And I have specific idea for you to consider to narrow your focus down from the almost 300 page document.

I am interested in the reading results.  You might want to look at pages 26 through 30 to set the stage for your thinking by viewing some of the comparison information and graphs.

Then focus in on page 30 Figure 2.2 and read the seven levels of proficiency in reading (as defined by this international organization) and try to place yourself among the seven.  And then think about these questions:

  • What value is there to you and your future (or the future of your children) to think deeply about this inter national  reading proficiency description?
  • Think about specific behaviors you can pursue that will likely advance your (or your children’s) level of proficiency in reading.
  • Do you sense that when PISA describes reading they are focusing on comprehension and critical thinking?
  • What kind of thinker are you  when you read?
  • What kinds of thinkers are your children when they read?

PISA_11_with_Attribution_I believe that it is not about Michigan in isolation and that it is about the children Michigan educates and how we educate them.

Do we have a world view?

Do we see the need to be successful in teaching all young people?

Do we want today’s students to be players in a world economy?

I would still be in Third Grade


I am not happy to report that if the law Michigan is considering passing which would keep third graders in third grade until they learn to read would mean I might still be there.

That is true because I was a non reader in third grade.  And more third grade would have likely just led to me being more unhappy, more full of doubt, more worried and bigger a year later.  In fact, since I wouldn’t have learn by more ‘drilling’ I may have not more on the next year.

The thought pains me to think about.

At sixty-five, with three college degrees, I look back and can see no good that could come from a retention decision like this.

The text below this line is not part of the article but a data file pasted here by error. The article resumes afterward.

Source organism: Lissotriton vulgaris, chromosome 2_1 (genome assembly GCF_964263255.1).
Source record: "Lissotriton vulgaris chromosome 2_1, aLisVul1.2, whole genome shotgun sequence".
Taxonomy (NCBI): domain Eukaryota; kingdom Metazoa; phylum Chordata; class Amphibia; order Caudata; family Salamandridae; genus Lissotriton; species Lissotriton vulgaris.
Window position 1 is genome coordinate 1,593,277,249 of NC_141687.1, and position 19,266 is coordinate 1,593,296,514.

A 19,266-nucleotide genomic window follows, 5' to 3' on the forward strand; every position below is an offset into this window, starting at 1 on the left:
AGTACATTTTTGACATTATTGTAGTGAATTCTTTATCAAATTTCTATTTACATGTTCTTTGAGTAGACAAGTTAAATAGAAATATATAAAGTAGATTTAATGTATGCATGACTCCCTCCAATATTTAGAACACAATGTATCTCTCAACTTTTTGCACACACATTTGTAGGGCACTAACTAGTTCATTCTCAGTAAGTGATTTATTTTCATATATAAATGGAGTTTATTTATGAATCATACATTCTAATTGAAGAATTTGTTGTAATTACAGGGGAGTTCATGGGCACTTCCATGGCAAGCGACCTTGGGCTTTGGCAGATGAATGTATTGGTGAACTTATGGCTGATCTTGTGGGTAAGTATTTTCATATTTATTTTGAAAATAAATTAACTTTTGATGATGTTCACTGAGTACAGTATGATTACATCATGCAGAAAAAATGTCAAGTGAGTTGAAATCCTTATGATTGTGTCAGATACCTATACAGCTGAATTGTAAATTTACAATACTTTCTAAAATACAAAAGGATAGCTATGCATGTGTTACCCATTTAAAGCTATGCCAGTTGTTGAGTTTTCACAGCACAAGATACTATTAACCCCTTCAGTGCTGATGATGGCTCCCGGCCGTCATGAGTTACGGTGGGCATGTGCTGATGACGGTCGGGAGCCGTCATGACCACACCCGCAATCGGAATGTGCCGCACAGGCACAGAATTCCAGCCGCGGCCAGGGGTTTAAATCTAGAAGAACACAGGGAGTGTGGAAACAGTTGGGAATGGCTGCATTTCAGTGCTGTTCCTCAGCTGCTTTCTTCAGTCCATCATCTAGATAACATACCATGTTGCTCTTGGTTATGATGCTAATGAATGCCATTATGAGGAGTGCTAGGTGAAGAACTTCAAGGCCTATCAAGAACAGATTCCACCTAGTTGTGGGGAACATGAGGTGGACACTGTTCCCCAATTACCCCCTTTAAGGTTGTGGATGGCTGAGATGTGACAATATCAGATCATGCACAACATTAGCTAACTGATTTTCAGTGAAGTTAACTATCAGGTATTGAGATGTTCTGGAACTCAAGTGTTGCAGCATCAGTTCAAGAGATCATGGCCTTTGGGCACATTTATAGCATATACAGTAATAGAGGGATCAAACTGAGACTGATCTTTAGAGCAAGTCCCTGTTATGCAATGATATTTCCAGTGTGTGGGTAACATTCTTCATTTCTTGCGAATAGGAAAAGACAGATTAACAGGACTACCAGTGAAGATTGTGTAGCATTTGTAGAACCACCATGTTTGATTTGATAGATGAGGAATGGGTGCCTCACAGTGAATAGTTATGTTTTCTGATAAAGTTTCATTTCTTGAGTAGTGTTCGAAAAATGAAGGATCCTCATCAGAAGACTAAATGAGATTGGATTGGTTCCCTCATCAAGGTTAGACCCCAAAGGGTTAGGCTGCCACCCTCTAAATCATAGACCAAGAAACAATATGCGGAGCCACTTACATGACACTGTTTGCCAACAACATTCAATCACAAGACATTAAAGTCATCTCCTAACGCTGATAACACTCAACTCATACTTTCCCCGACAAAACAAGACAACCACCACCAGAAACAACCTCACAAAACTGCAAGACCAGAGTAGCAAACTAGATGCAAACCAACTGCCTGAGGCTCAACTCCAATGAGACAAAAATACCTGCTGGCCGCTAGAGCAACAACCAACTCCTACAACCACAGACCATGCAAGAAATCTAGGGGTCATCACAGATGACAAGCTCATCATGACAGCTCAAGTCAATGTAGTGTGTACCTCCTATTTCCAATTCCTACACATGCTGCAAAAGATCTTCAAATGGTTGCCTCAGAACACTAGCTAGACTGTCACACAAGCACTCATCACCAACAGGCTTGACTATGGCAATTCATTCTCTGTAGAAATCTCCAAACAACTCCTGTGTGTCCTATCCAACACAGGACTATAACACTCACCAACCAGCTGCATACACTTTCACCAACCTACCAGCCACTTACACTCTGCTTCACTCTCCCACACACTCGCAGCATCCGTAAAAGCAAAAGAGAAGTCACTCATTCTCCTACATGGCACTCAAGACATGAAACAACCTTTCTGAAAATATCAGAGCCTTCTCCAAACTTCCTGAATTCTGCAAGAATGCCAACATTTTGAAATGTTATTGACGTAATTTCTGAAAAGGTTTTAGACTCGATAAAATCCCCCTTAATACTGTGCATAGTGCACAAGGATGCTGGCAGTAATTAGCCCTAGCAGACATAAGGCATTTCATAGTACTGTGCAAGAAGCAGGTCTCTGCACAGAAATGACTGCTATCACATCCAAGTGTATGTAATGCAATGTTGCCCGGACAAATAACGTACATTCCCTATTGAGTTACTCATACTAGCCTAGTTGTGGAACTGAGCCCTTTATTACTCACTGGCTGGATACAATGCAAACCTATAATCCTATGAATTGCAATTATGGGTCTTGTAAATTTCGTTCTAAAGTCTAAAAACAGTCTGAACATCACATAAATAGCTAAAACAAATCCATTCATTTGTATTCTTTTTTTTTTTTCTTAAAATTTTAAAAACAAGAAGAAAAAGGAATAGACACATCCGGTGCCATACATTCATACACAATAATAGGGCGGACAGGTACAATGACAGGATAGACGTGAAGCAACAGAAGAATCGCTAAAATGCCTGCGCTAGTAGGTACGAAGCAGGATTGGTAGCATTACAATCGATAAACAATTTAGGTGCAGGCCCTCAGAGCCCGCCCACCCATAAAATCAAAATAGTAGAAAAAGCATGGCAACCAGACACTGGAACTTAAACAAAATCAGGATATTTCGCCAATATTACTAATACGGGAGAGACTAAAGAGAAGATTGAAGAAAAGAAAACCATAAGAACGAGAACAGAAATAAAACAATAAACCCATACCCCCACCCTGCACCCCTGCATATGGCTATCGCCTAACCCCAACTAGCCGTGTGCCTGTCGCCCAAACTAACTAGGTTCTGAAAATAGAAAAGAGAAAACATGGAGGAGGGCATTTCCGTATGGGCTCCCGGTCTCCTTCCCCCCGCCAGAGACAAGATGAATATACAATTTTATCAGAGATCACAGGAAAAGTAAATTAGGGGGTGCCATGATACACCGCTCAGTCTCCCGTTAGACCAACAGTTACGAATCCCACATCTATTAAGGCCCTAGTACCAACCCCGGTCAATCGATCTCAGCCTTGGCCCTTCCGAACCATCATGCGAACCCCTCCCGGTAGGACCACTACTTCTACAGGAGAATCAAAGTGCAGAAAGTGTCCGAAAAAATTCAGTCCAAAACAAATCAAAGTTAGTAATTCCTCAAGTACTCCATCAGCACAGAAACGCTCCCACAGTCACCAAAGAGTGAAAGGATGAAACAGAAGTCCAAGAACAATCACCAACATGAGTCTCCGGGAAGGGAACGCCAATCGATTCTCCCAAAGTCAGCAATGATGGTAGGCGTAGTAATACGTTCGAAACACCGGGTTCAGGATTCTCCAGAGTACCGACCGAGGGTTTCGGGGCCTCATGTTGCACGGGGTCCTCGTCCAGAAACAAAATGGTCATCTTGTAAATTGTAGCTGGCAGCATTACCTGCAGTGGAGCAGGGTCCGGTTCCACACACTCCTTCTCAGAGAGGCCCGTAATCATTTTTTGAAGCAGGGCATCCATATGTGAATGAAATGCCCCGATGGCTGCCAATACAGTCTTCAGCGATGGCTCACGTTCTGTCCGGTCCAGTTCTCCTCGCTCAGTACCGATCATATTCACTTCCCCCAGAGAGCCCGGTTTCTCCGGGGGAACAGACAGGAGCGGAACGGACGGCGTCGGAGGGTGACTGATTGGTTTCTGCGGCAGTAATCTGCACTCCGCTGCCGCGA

I do agree with PISA that the best thing that could have happened for me would have been to help you learn reading the first time around.

Here is a great 12 minute YouTube video – Measuring student success around the world

Watching this might open our eyes to the big picture of literacy and how the United States is doing and what makes sense and what doesn’t for moving forward.

Thinking Together, Working Together and Playing Together

CBS News presents a story that makes a strong case for thinking together, working together and playing together as very good things.  This is a story of Michigan middle school that plan and implemented actions that made a difference for a fellow student and potentially helped many others to see the value of their motives actions. These middle school students figured out a way to think and behave around the concept of inclusion, team, family, group, community etc. that may stay with them for a life time.

This is a story of the Olivet Eagles football team from Olivet Middle School in lower mid-Michigan. This is a story of young people working in concert to peruse their vision of the common good.  This Middle School Football Team Went Behind Their Coaches’ Backs To Do Something Incredible. Click below to see the story.

For weeks, the football players at Olivet Middle School in Olivet, Mich., secretly planned a remarkable play.